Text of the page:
Legislature(2005 - 2006)BUTROVICH 205
04/14/2005 08:00 AM JUDICIARY
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|Confirmation Hearing: Attorney General: Mr. David Marquez|
* first hearing in first committee of referral
= bill was previously heard/scheduled
= bill was previously heard/scheduled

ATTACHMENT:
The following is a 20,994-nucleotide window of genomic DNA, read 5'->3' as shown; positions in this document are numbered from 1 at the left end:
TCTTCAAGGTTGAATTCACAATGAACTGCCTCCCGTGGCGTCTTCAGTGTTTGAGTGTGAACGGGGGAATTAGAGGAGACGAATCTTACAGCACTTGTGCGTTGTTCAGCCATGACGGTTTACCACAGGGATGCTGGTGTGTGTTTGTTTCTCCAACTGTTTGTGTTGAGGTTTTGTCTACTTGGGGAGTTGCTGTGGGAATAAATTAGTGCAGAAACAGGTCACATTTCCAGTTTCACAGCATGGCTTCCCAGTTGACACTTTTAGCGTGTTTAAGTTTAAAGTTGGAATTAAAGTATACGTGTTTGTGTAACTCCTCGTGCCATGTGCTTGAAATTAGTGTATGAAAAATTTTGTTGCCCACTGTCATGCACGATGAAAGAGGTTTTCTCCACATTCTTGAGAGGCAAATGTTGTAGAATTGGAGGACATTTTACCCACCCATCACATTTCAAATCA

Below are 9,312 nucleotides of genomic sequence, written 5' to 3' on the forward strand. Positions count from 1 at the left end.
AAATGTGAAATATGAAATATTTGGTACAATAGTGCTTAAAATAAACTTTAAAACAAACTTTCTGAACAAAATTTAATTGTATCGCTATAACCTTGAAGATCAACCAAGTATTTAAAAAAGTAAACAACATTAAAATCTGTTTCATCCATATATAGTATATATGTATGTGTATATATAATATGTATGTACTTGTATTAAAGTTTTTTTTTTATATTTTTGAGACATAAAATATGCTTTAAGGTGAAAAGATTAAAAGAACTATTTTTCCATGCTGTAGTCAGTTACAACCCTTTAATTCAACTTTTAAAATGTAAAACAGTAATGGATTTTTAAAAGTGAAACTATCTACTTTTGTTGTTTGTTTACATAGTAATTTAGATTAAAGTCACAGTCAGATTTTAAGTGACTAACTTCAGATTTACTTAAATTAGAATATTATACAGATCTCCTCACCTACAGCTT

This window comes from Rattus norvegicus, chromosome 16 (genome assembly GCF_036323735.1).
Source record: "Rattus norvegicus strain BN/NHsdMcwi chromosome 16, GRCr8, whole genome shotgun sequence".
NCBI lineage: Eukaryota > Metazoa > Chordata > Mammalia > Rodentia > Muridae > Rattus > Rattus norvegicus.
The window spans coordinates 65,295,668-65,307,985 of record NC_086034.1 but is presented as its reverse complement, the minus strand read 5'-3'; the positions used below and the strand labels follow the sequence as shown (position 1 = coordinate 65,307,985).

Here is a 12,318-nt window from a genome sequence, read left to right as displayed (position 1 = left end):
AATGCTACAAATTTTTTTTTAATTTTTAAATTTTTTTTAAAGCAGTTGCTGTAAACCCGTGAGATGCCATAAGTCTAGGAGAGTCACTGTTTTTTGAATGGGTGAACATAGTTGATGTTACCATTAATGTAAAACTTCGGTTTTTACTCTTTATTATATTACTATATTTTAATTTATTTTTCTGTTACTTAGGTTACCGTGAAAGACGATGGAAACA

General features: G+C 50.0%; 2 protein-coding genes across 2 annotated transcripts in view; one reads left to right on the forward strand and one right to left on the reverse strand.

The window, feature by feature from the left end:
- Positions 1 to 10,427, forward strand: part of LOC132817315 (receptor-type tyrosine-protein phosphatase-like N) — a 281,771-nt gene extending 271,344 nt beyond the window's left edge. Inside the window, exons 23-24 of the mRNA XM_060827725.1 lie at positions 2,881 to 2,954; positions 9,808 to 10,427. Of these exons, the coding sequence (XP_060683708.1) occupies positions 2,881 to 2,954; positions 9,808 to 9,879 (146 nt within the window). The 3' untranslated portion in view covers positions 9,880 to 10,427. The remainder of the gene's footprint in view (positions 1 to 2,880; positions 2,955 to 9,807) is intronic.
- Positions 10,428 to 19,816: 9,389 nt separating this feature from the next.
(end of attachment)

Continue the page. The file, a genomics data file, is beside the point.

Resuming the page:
ALASKA STATE LEGISLATURE SENATE JUDICIARY STANDING COMMITTEE April 14, 2005 8:54 a.m. MEMBERS PRESENT Senator Ralph Seekins, Chair Senator Charlie Huggins, Vice Chair Senator Gene Therriault Senator Hollis French Senator Gretchen Guess MEMBERS ABSENT All members present COMMITTEE CALENDAR SENATE BILL NO. 140 "An Act relating to spyware and unsolicited Internet advertising." MOVED CSSB 140(JUD) OUT OF COMMITTEE CONFIRMATION HEARING: Attorney General Confirmation Hearing: Mr. David Marquez CONFIRMATION ADVANCED SENATE BILL NO. 135 "An Act relating to the crimes of assault and custodial interference; and providing for an effective date." MOVED CSSB 135(JUD) OUT OF COMMITTEE SENATE BILL NO. 132 "An Act relating to complaints filed with, investigations, hearings, and orders of, and the interest rate on awards of the State Commission for Human Rights; making conforming amendments; and providing for an effective date." MOVED SB 132 OUT OF COMMITTEE PREVIOUS COMMITTEE ACTION BILL: SB 140 SHORT TITLE: BAN INTERNET SPYWARE SPONSOR(s): SENATOR(s) THERRIAULT 03/10/05 (S) READ THE FIRST TIME - REFERRALS 03/10/05 (S) L&C, JUD 03/22/05 (S) L&C AT 1:30 PM BELTZ 211 03/22/05 (S) Heard & Held 03/22/05 (S) MINUTE(L&C) 03/24/05 (S) L&C AT 2:00 PM BELTZ 211 03/24/05 (S) Moved SB 140 Out of Committee 03/24/05 (S) MINUTE(L&C) 03/29/05 (S) L&C RPT 3DP 03/29/05 (S) DP: BUNDE, DAVIS, STEVENS B 04/07/05 (S) JUD AT 8:30 AM BUTROVICH 205 04/07/05 (S) Scheduled But Not Heard 04/08/05 (H) JUD AT 8:00 AM CAPITOL 120 04/08/05 (S) Scheduled But Not Heard 04/13/05 (H) JUD AT 8:30 AM BUTROVICH 205 04/13/05 (S) Heard & Held 04/13/05 (S) MINUTE(JUD) CONFIRMATION HEARING: Attorney General Confirmation Hearing: Mr. David Marquez - See Senate Judiciary minutes 04/13/05. BILL: SB 135 SHORT TITLE: ASSAULT & CUSTODIAL INTERFERENCE SPONSOR(s): SENATOR(s) DYSON 03/08/05 (S) READ THE FIRST TIME - REFERRALS 03/08/05 (S) JUD, FIN 04/06/05 (S) JUD AT 8:30 AM BUTROVICH 205 04/06/05 (S) Scheduled But Not Heard 04/14/05 (S) JUD AT 8:00 AM BUTROVICH 205 BILL: SB 132 SHORT TITLE: HUMAN RIGHTS COMMISSION SPONSOR(s): RULES BY REQUEST OF THE GOVERNOR 03/04/05 (S) READ THE FIRST TIME - REFERRALS 03/04/05 (S) STA, JUD 03/17/05 (S) STA AT 3:30 PM BUTROVICH 205 03/17/05 (S) Heard & Held 03/17/05 (S) MINUTE(STA) 03/29/05 (S) STA AT 3:30 PM BELTZ 211 03/29/05 (S) Moved SB 132 Out of Committee 03/29/05 (S) MINUTE(STA) 03/30/05 (S) STA RPT 3NR 1AM 03/30/05 (S) NR: THERRIAULT, WAGONER, HUGGINS 03/30/05 (S) AM: DAVIS 04/07/05 (S) JUD AT 8:30 AM BUTROVICH 205 04/07/05 (S) Scheduled But Not Heard 04/08/05 (H) JUD AT 8:00 AM CAPITOL 120 04/08/05 (S) Scheduled But Not Heard 04/14/05 (S) JUD AT 8:00 AM BUTROVICH 205 WITNESS REGISTER Mr. Dean Guaneli, Chief Assistant Attorney General Criminal Division Department of Law PO Box 110300 Juneau, AK 99811-0300 POSITION STATEMENT: Commented on SB 135 Mr. Scott Nordstrand, Assistant Attorney General Department of Law PO Box 110300 Juneau, AK 99811-0300 POSITION STATEMENT: Commented on SB 132 Ms. Paula Haley, Executive Director Human Rights Commission 800 A St. STE 204 Anchorage, AK 99501-3669 POSITION STATEMENT: Commented on SB 132 Ms. Grace Merkes, Commissioner Human Rights Commission 800 A St. STE 204 Anchorage, AK 99501-3669 POSITION STATEMENT: Commented on SB 132 Mr. David Stancliff Staff to Senator Therriault Alaska State Capitol Juneau, AK 99801-1182 POSITION STATEMENT: Commented on SB 140. ACTION NARRATIVE CHAIR RALPH SEEKINS called the Senate Judiciary Standing Committee meeting to order at 8:54:04 AM. Present were Senators Hollis French, Charlie Huggins, Gene Therriault, Gretchen Guess, and Chair Ralph Seekins. SB 140-BAN INTERNET SPYWARE 8:54:21 AM CHAIR RALPH SEEKINS announced SB 140 to be up for consideration. SENATOR GENE THERRIAULT moved to use Version \F as the working document. Hearing no objections, the motion carried. 8:55:34 AM SENATOR HOLLIS FRENCH asked the remedies and consequences of violating SB 140. SENATOR THERRIAULT deferred the question to Mr. David Stancliff. 8:56:03 AM MR. DAVID STANCLIFF, staff to Senator Therriault, provided committee members the section of statute that would apply under the trade and commerce provisions of Alaska law. 8:58:16 AM SENATOR THERRIAULT moved CSSB 140(JUD) from committee with individual recommendations and attached fiscal note(s). There being no objection, the motion carried. ^Confirmation Hearing: Attorney General: Mr. David Marquez 8:59:55 AM CHAIR RALPH SEEKINS announced that the next order of business was the report on the recommendation to appoint Mr. David W. Marquez as Attorney General of Alaska. He asked if there was discussion and recognized Senator Therriault. [Hearing continued from 4/13/05 joint Senate and House Judiciary Standing Committee meeting] SENATOR GENE THERRIAULT motioned to advance the nomination of David W. Marquez as appointee to the position of Attorney General for the State of Alaska. CHAIR SEEKINS stated that forwarding the name does not reflect the intent by any members to vote for or against the individual during any further session. Hearing no objection, Chair Seekins announced that the name would be forwarded to the joint legislative body. SB 135-ASSAULT & CUSTODIAL INTERFERENCE 9:00:55 AM MR. JASON HOOLEY, staff to Senator Dyson introduced SB 135, which focuses on assault and custodial interference. SB 135 amends AS 11.41.220(C)(i) to read, "would cause a reasonable caregiver to seek medical attention from a health care professional in the form of diagnosis, treatment, or care." SB 135 also limits the defense of necessity for non-custodial parents who kidnap their children. The limit would be set at 24 hours or the time it takes to contact the authorities. 9:04:13 AM MR. DEAN GUANELI, chief assistant attorney general, Department of Law (DOL), said in many parent/child relationships there are custodial disputes where the court has to intercede. One parent is often unhappy with the result. 9:07:13 AM MR. GUANELI stated what SB 135 does is mandate the non-custodial parent to report suspected harm to the proper authorities as opposed to forcibly taking the child from the custodial parent. 9:10:00 AM SENATOR GRETCHEN GUESS asked the consequences of a non-custodial parent who does not comply with Section 2, subsection (c). MR. GUANELI responded it cuts off the defense of necessity for the parent who takes their child out of state. It does not allow the argument that they kidnapped the child for his or her own safety. SENATOR GUESS asked how people would be alerted to the change in the law. MR. GUANELI answered the DOL presumes that people understand the law. SENATOR HOLLIS FRENCH asked Mr. Guaneli the consequences where there is no custodial court order. 9:13:31 AM MR. GUANELI responded in the case of no custody order where the parent takes the child out of state, the other parent normally obtains a temporary custody order. Because the custodial order is a continuing offense, the parent could be charged at that point. 9:14:29 AM SENATOR FRENCH asked the notice requirements to an absent parent with respect to obtaining a temporary custody order. MR. GUANELI said the orders could be obtained without the parent being present. SENATOR FRENCH asked whether they were similar to domestic violence restraining orders. MR. GUANELI advised the parent would not be charged with a crime unless they had been notified. The temporary custody order is valid in terms of getting the child back but the parent could not be charged with a crime unless they ignored a notice from the court. 9:16:30 AM SENATOR GUESS asked whether SB 135 would extend to other family members. MR. GUANELI said the custodial interference statutes are designed to treat what would otherwise be a kidnapping. It is treated as a less serious offense if done by a relative. 9:18:13 AM SENATOR FRENCH asked Mr. Guaneli to describe the court of appeals decision that brought about Section 1 of SB 135. MR. GUANELI explained a series of assaults against children many years ago spurned the Legislature to raise the charge of assaults against children under 10 to felony assault. SB 135 is designed to protect children. There is a problem in Alaska with assaults to children such as shaken baby syndrome. A person cannot be charged under AS 11.41.220 for shaking a baby if the medical diagnosis did not require medical treatment. He gave an example of a recent case. 9:21:57 AM MR. GUANELI continued, AS 11.41.220 does not adequately reflect the Legislature's intent. Broader terms are necessary to establish the felony-level offense. 9:22:46 AM SENATOR FRENCH asked Mr. Guaneli whether someone would have to seek medical care for the event to qualify as a felony. MR. GUANELI said no. Injuries may arise in a circumstance where the parent doesn't seek medical attention and someone else discovers the injuries at a later time. There would be medical attention and expert testimony of the injuries sustained at some point. CHAIR RALPH SEEKINS clarified SB 135 would not require the caregiver to immediately seek medical attention. MR. GUANELI answered correct. SENATOR FRENCH expressed concern that SB 135 didn't completely cover all the circumstances that could arise with child abuse. 9:26:04 AM MR. GUANELI said a more culpable offender who doesn't allow a mother to take her child for treatment should still fall under AS 11.41.220. 9:27:22 AM SENATOR FRENCH asked the reason the individual who coerces a caregiver against taking the child for medical treatment shouldn't be charged under Section 1(C)(ii) MR. GUANELI responded it might have been just a single assault. 9:29:25 AM SENATOR FRENCH asked the reason for adding the words, "or care" on Page 1, line 15. MR. GUANELI answered the language was intentionally broad for situations where a doctor, hospital or health aide may put a child under observation for 12 hours. There may be no formal diagnostic testing but care would be provided. Given the wide variety of healthcare in Alaska, it seems appropriate to have some latitude. 9:31:31 AM SENATOR FRENCH expressed "care" could be misconstrued to mean administering ice or taking a temperature. SB 135 could lead into a felony charge for very minor injuries. SENATOR GENE THERRIAULT asked whether 24 hours of observation would be defined as diagnosis. MR. GUANELI admitted that was possible. He said if the observed injuries are such that a reasonable person would feel the child should receive medical attention that would be enough for the DOL to start an investigation. 9:36:26 AM SENATOR THERRIAULT sided with Senator French's concern of the word "care." 9:38:48 AM SENATOR FRENCH moved Amendment 1. Page 1, line 15, after "diagnosis" add the word "or." Hearing no objections, the motion carried. 9:40:16 AM SENATOR GUESS moved CSSB 135(JUD) from committee with individual recommendations and attached fiscal note(s). There being no objection, the motion carried. CHAIR SEEKINS announced a brief recess at 9:42:17 AM. CHAIR SEEKINS reconvened the meeting at 9:44:52 AM. SB 132-HUMAN RIGHTS COMMISSION 9:45:03 AM MR. SCOTT NORDSTRAND, deputy attorney general, Department of Law (DOL) presented SB 132. He explained SB 132 is similar to a bill that passed out of the Senate Judiciary Standing Committee in 2004. SB 132 would allow the Human Rights Commission to evaluate complaints of unlawful discrimination and allocate its resources to prosecuting those complaints that best serve the goal of eliminating unlawful discrimination. SB 132 improves the Commission procedures and enhances fairness. It clarifies remedies the Commission may award to remedy unlawful discrimination. Any person who believes they have been subjected to unlawful discrimination can file a complaint with the Human Rights Commission. If substantial evidence of unlawful discrimination is found, the case proceeds to conciliation. If that is unsuccessful the case evolves into a more formal adjudication process. 9:47:28 AM The case would go forward into a litigation-type process. SB 132 would put the process into a central panel. The hearing officer would make a recommended decision to the Commission to resolve the case. SB 132 addresses a problem created by the Department of Fish and Game in 1995. The Alaska Supreme Court said a case has to be completely lacking in merit otherwise it has to be heard. This created a workload problem for the Commission. 9:49:31 AM Most cases are subject to judicial review and are regularly overturned by the Superior Court. SB 132 provides some basis for the executive director to dismiss cases. Page 3 lists the basis the executive director can dismiss. This is putting the Commission in a more similar position with the Equal Opportunity Commission. They have the power to review the most egregious cases with the resources they have. 9:51:06 AM SB 132 also clarifies some of the processes. It allows employers to have a better understanding of what is being charged. Oftentimes complaints are very ambiguous and general. The complaint does not necessarily identify all areas of discrimination. Currently there is no requirement the Human Rights Commission inform either party they are changing the complaint to address other issues that have come up during the investigation. 9:52:44 AM SB 132 also gives the parties the opportunity to go through the conciliation process with benefit of all the information. If evidence reveals there is greater discrimination, it may be much easier to bring the parties to resolution. 9:53:47 AM At the point of failed conciliation a formal accusation by the Commission must be drafted against the charged party. SB 132 improves procedures because it allows agreements during the pre- hearing phase and it allows the compromise of damage claims. There has been past confusion regarding whether the Commission could compromise claims at the conciliation stage. The Administrative Procedure Act would now apply except as otherwise provided in statute AS 18.80. It allows summary judgment. 9:56:21 AM SB 132 clarifies the remedies section of the act and provides a list of remedies available. It also includes a prohibition of non-economic damages. It defines pay for the purposes of back pay and front pay and it also limits front pay to one year. 9:58:46 AM SB 132 specifically says people have an obligation in an employment discrimination case to use reasonably diligent efforts to find other employment. In terms of housekeeping, the regulatory statute of limitations (180 days) is put in the statute. This makes it consistent with federal law. It also incorporates the federal fund rate plus 3 percent as an interest rate. 10:00:02 AM SENATOR GENE THERRIAULT said there was concern from the Commission regarding the verbiage on Page 2 lines 27-31. People from the Commission have expressed they did not want the discretion. He asked Mr. Nordstrand whether he has discussed that with them. MR. NORDSTRAND responded they have had discussions. Their concern was it would require the Commission to review all of the cases. SB 132 uses the word "may" for the specific reason that it allows them to implement discretion if they want. However it is enough discretion that they could pass a regulation saying, "we won't". He said as a matter of public policy, there should be some review by the actual Commission that is charged with the responsibility. There may be the case where an investigator interviews people to determine whether there is substantial evidence of discrimination and that is reviewed by the executive director. 10:02:45 AM SENATOR THERRIAULT stated part of the concern expressed by the Commission is in their effort to focus their attention to resources they are going to have to review all of the cases to see which ones they need to take up. MR. NORDSTRAND said it does not need to be more complicated than an executive investigation. If there is a close call case, the Human Rights Commission should consider it. SENATOR HOLLIS FRENCH asked how the Commission gets notice of case dismissals. MR. NORDSTRAND replied he does not know. CHAIR RALPH SEEKINS advised two people from the Human Rights Commission were online waiting to testify. 10:05:09 AM MS. GRACE MERKES, commissioner, Alaska State Commission for Human Rights, answered Senator French's question. She said summaries of cases are given to the Commission during the regular quarterly meetings. She is not sure whether the Commission gets a summary of every complaint. MS. PAULA HALEY, executive director, Alaska State Commission for Human Rights, answered Senator French's question regarding how the Commission informs the commissioner on the "no substantial evidence findings" (NSE) cases. She said they do not provide them with a list. They are involved in cases where there is a substantial evidence finding. Until a repeal of the regulation regarding review and reconsideration, there is no other format to review the NSE findings. 10:06:50 AM MS. HALEY continued the decision was the threshold prosecutorial decision whether the Commission goes further to conciliation and ultimately to the public hearing that Mr. Nordstrand was describing. SENATOR FRENCH asked Ms. Haley how the Commission would in its discretion review the executive director's order of dismissal. MS. HALEY responded it was the commissioner's belief that perceived errors would create petitions from individuals or their attorneys. The Commission would need to devise regulations to look at them. Concern has been expressed that in time there would be limited resources and low return on investment. 10:09:03 AM SENATOR GRETCHEN GUESS asked Mr. Nordstrand to explain how the limitations on front and back pay work. She expressed concern over whether a person could readily find other employment. MR. NORDSTRAND said it was essentially a description of the current legal standard of a requirement that anyone who claims damages in an employment discrimination case has an obligation to attempt to mitigate their damages. This is continuing along the line of full disclosure for people who are in the process. People know this is a requirement. There is no doubt that mitigation is required for those who seek damages. However, if a person is shown not to have searched hard enough for other employment, they may not get all of their front pay. 10:11:27 AM SENATOR GUESS advised Mr. Nordstrand that Page 5, line 15 says "must be reduced" and not "may". MR. NORDSTRAND responded SB 132 was talking about the intangible. The "must" is there because under current law, it must be reduced. If through reasonably diligent efforts, a person could have earned some money, then it must be reduced. That is not optional under the law. CHAIR SEEKINS stated when no reasonable effort is put forth damages could be reduced. MR. NORDSTRAND answered correct. CHAIR SEEKINS commented a person who has shown a reasonably diligent effort would not be penalized. 10:14:05 AM SENATOR GUESS asked Mr. Nordstrand the reason the Legislature was not tackling the definition of substantial. MR. NORDSTRAND said it would be a much more difficult and dangerous thing to do in terms of protecting the rights of the people suffering from discrimination. He said there are cases where witnesses are not credible, or where the case is not enough money to worry about. Tinkering with substantial evidence is like tinkering with air. It is a legal standard known when seen. The Supreme Court determined any factual disputes could not be settled without a hearing. The ultimate outcome would create an opportunity for abuse. There are cases that are not worth the time and money. At the end of the day everybody still has a right to take the case to court. 10:17:22 AM CHAIR SEEKINS commented currently a factual dispute has to go to hearing. MR. NORDSTRAND agreed. CHAIR SEEKINS commented SB 132 was now giving the executive director prosecutorial discretion. MR. NORDSTRAND added SB 132 allows the use of state resources to achieve a very important government purpose. The question is how to best use the resources. There will be marginal cases that do not merit pursuing. For those cases a person can hire a lawyer or file a complaint on their own. The remedies are still there; the question is whether to use government resources when there are more important cases to deal with. 10:18:49 AM CHAIR SEEKINS commented currently an employer gets dragged into a hearing simply based on allegations. MR. NORDSTRAND agreed. He said the government essentially provides a lawyer to a claimant while requiring an employer or landlord to respond. There is no provision for the employer to recoup money spent on unnecessary legal representation. CHAIR SEEKINS commented a disingenuous employee has the advantage. MR. NORDSTRAND agreed and stated currently the Human Rights Commission is without power to stop unfounded claims. The Alaska Superior Court forces a hearing and it puts financial pressure on the person bearing the burden. 10:21:10 AM MR. NORDSTRAND added employers often choose to settle the case because the cost to settle would be substantially less than the cost to challenge the claim. SENATOR GUESS said she believes there is a better way to structure the language because SB 132 as currently written gives the executive director an incredible amount of power. CHAIR SEEKINS commented district attorneys are given an incredible amount of power. SENATOR GUESS agreed but stated she has issues with Section 4, paragraphs 1,5,6 & 7, which are all very subjective decisions. She expressed concern about the breadth of the language and offered there should be another way to deal with the situation. 10:24:00 AM CHAIR SEEKINS said he has seen cases where an investigator does not agree with the person's claim and yet it goes to public hearing. He pondered the level the state should go to protect an innocent employer when an investigator agrees there is no substantial evidence. An employer is put in the position of being publicly accused of discrimination whether or not it is substantiated. He expressed support for SB 132. He said he is willing to give discretion to the attorney, but currently the system is weighted so heavily in favor of the complainant that it creates abuse of the system. 10:26:00 AM SENATOR GUESS suggested unfounded claims should be dismissed up front. She said the problem should be fixed on the front end. MR. NORDSTRAND said the elements in Section 4 subsection (b) are an attempt to fix the problem on the front end. SB 132 would represent the best use of resources. Some employers carry on with the hearing on the basis of principle, which costs the state much money. Section 4, paragraph 1 addresses a refusal to compromise could be unreasonable. The Commission on the behalf of the aggrieved person brings the cases. The discretion and resources are those of the Human Rights Commission. 10:29:09 AM CHAIR SEEKINS clarified the employee pays nothing for the process. MR. NORDSTRAND responded correct. SENATOR THERRIAULT mentioned that sometimes the most unreasonable clients are the pro bono clients. SENATOR GUESS stated Section 4 paragraph (1) appears to be based on either side. She asked Mr. Nordstrand whether that was the case. MR. NORDSTRAND said no. It is about whether or not the complainant's case would be dismissed. The employer always has the right to be unreasonable. 10:31:37 AM SENATOR GUESS moved Amendment 1. 24G-1 11/3/2005 (10:23 AM) A M E N D M E N T 1 Page 2, line 27: Delete "The commission, in its" Page 2, line 28, through page 3, line 1: Delete all material. Page 3, line 4: Delete ", in the executive director's discretion," Page 3, following line 15: Insert the following new material: "(c) The commission, in its discretion, may review the executive director's order of dismissal under (a) or (b) of this section and may affirm the order, remand the complaint for further investigation, or, if the commission concludes that substantial evidence supports the complaint of an unlawful discriminatory practice, refer the complaint for conference, conciliation, and persuasion as provided in AS 18.80.110, or for hearing." Page 3, line 16: Delete "(c)" Insert "(d)" Page 3, line 22: Delete ", in the executive director's discretion," CHAIR SEEKINS objected for discussion. SENATOR GUESS explained the proposed amendment would allow the Commission to review a dismissal under Section 4, subsection (a) and/or (b). 10:33:35 AM CHAIR SEEKINS asked whether Commission members were paid. MR. NORDSTRAND answered they receive per Diem. MS. MERKES stated they were unpaid except for per diem. She said if the Commission were to do what is being suggested, it would take up a lot of volunteer time. Per Diem consists of dinner and a plane ticket. MS. HALEY commented a modicum per Diem of $40 a day was revoked in the early 1990s. SENATOR GUESS offered the committee might consider changing Section 4 to a review under subsection (b) and not (a). 10:35:36 AM CHAIR SEEKINS stated a claimant has the option of a civil action if the claim was dismissed. MR. NORDSTRAND agreed that any dismissal is free to go to court so long as they are within the statute of limitations, which is two years. CHAIR SEEKINS asked Mr. Nordstrand the statute of limitations on an action with the Commission. MR. NORDSTRAND answered SB 132 places it in statute at 180 days. CHAIR SEEKINS commented that seemed like a reasonable amount of time. MR. NORDSTRAND agreed. He said the claimant could seek additional remedies in court based on the finding. CHAIR SEEKINS clarified a civil remedy would require a person to pay for their own defense. 10:37:47 AM MR. NORDSTRAND agreed. He referred to Amendment 1 and stated the practical consequence is a check and balance on the discretion to dismiss if the Commission chooses to allow it. The Commission could choose not to review cases based on lack of resources. CHAIR SEEKINS asked Ms. Haley the procedure for a dismissed case. MS. HALEY said it would not be burdensome. 10:40:03 AM CHAIR SEEKINS suggested using the wording "may by the request of the majority of the Commission." MS. HALEY recommended adding time constraints otherwise it could be unfair to the responding party. MR. NORDSTRAND said the proposed wording would essentially require the Commission to consider all of the cases. Roll call proved Amendment 1 failed 2-3 with Senators Huggins, Therriault, and Chair Seekins dissenting. 10:42:18 AM SENATOR GUESS voiced disappointment over not including subsection (b) in the review. She asked the committee members to consider possible consequences to the language of SB 132. MR. NORDSTRAND reiterated all decisions are subject to superior court review. SENATOR CHARLIE HUGGINS moved SB 132 from committee with individual recommendations and attached fiscal note(s). There being no objection, the motion carried. 10:43:20 AM There being no further business to come before the committee, he adjourned the meeting at 10:44:17 AM.